What Disinfectants should I use?
In choosing disinfectants for use, growers must consider several factors. Location of use around the crop should be the first consideration. For cleaning harvesting equipment or anything inside the mushroom house, disinfectants should be registered for FCS. If a chemical is not registered for FCS, then the extra step of rinsing with potable water is required. The surface that is to be disinfected is important, since some chemicals cannot be applied to nonporous surfaces, such as bedboards, trays or wooden walkways.
Cost is an important factor and the grower must think of not just the cost per gallon, but cost per working solution. If it takes twice as much chemical to achieve the effective concentration for the working solution, the concentrate should not cost twice as much as another chemical that requires less quantity to achieve the effective working solution.
Effectiveness is always the grower’s main concern. Data for the relative effectiveness of all the disinfectants is not readily available. Results reported are often from tests in a petri dish, not under cropping conditions. Most growers and scientist realize that what works in a petri dish does not always work in real life. Part of that difference is that all disinfectants lose their effectiveness as the organic matter load increases. That is why effectiveness is related to cleanliness.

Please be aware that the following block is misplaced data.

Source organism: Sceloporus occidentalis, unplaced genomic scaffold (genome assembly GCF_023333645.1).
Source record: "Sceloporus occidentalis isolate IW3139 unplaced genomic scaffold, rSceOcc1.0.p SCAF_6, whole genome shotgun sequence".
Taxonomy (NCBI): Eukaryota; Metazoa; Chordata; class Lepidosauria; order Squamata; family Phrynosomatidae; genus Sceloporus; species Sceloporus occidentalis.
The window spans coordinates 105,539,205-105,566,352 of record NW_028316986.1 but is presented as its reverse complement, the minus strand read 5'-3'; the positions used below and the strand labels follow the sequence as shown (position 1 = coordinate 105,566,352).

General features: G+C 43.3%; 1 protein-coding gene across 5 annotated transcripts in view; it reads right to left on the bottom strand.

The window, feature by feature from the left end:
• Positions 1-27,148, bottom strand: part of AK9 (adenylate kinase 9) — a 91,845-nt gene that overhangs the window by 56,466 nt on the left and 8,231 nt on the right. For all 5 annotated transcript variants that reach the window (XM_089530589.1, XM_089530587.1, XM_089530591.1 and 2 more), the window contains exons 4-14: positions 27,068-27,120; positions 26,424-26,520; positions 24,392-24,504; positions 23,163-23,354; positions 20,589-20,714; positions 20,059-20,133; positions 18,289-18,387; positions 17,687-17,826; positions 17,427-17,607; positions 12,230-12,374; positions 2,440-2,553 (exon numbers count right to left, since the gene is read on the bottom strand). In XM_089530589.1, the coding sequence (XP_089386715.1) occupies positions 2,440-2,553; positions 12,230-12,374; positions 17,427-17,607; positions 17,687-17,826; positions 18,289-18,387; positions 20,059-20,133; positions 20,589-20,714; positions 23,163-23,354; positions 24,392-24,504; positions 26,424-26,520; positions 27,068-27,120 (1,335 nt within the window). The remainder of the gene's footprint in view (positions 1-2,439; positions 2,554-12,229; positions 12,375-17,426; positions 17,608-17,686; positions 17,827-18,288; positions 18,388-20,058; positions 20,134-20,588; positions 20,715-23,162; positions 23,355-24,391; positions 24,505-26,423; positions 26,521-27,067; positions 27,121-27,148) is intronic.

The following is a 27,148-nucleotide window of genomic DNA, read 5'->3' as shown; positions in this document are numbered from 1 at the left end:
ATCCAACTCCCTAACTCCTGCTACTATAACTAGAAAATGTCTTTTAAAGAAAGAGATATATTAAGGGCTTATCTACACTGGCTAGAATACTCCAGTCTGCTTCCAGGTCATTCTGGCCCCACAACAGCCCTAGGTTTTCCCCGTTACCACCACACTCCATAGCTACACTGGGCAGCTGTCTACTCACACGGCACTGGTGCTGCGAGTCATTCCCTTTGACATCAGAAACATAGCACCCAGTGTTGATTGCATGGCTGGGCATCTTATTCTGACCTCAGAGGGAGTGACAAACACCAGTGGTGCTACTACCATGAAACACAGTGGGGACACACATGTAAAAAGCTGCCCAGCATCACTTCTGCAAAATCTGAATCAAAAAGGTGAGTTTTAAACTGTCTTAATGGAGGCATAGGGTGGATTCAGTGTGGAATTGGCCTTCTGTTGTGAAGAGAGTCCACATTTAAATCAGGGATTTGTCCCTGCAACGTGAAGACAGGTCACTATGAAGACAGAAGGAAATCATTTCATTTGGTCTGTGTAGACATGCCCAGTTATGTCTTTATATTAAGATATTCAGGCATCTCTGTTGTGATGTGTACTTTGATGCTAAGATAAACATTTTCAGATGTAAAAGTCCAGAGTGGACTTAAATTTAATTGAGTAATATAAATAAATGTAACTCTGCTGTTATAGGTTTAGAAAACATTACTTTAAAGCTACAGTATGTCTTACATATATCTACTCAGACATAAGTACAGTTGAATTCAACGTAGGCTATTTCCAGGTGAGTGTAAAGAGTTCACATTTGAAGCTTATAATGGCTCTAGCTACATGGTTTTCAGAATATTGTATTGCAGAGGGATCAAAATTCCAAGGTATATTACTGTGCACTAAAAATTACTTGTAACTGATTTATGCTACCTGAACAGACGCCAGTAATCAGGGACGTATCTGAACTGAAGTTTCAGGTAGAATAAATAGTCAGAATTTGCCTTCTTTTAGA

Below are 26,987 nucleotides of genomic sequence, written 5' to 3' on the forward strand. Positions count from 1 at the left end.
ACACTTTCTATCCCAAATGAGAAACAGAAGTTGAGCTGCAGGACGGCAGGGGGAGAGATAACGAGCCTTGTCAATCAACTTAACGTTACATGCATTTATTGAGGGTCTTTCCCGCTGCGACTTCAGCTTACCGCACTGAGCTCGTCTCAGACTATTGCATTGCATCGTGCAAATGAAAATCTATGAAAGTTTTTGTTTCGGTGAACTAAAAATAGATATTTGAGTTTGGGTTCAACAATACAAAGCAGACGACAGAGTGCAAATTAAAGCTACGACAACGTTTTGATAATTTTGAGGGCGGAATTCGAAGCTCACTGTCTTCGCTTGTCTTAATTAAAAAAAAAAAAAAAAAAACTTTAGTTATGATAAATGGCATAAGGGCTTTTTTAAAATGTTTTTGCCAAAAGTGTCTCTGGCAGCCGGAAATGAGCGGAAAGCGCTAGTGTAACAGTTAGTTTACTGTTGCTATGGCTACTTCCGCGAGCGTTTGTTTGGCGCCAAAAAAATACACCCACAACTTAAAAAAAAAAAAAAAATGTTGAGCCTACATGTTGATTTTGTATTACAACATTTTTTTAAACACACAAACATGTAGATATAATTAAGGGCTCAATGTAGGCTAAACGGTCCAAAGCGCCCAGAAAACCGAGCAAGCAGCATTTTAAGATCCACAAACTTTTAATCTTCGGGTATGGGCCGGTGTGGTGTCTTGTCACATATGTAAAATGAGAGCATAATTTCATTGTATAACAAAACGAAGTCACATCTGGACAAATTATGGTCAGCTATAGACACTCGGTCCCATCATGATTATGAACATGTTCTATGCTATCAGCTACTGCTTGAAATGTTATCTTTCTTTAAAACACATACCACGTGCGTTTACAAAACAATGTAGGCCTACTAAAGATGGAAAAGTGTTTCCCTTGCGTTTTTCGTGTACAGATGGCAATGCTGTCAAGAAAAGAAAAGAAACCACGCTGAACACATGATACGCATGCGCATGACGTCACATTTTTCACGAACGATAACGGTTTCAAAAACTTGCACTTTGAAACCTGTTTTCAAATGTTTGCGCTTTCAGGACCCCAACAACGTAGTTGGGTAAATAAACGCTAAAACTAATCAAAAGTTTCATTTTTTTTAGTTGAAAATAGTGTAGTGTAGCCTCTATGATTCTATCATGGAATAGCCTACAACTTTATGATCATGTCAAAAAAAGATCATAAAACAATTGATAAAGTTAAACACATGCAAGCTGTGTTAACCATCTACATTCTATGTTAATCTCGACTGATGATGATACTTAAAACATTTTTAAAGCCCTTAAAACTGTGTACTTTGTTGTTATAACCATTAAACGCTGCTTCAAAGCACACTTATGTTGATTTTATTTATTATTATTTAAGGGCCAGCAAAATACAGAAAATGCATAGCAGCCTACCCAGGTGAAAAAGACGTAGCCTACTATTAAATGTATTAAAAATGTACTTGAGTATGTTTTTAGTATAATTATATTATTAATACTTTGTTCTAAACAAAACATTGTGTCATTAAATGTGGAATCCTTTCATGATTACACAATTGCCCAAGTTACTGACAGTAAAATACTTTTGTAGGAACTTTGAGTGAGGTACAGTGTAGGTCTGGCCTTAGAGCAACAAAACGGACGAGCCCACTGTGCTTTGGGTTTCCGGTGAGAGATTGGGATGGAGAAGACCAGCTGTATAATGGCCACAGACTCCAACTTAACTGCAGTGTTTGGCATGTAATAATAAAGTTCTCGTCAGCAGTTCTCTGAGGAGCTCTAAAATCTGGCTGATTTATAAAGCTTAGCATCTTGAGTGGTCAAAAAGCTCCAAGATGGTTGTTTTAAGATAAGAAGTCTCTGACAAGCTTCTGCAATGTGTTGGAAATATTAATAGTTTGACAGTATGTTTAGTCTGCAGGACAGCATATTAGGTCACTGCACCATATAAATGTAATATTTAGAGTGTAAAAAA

Corrosiveness of the chemical is also a consideration when sanitizing equipment. Several disinfectants are very effective, but continuous use will cause damage to metal or moving parts. A thorough rinsing of the equipment is necessary and of course that extra step is an additional cost. The cleaning and disinfecting of HVAC equipment is often dependent on how corrosive disinfectants are and whether they leave a residual that could possibly dry and then be dissipated into a room. Therefore, to be safe and avoid any possible migration of chemicals into the room, it is best to use a FCS chemical or soap and water that would not be a food safety concern.
Water quality is generally not a concern, except for some of the chlorine products. Chlorine is only effective at a pH of less than 7.0. Therefore, to achieve an effective disinfecting with chlorine, the pH of the water has to be adjusted, adding an additional cost to the use of these products.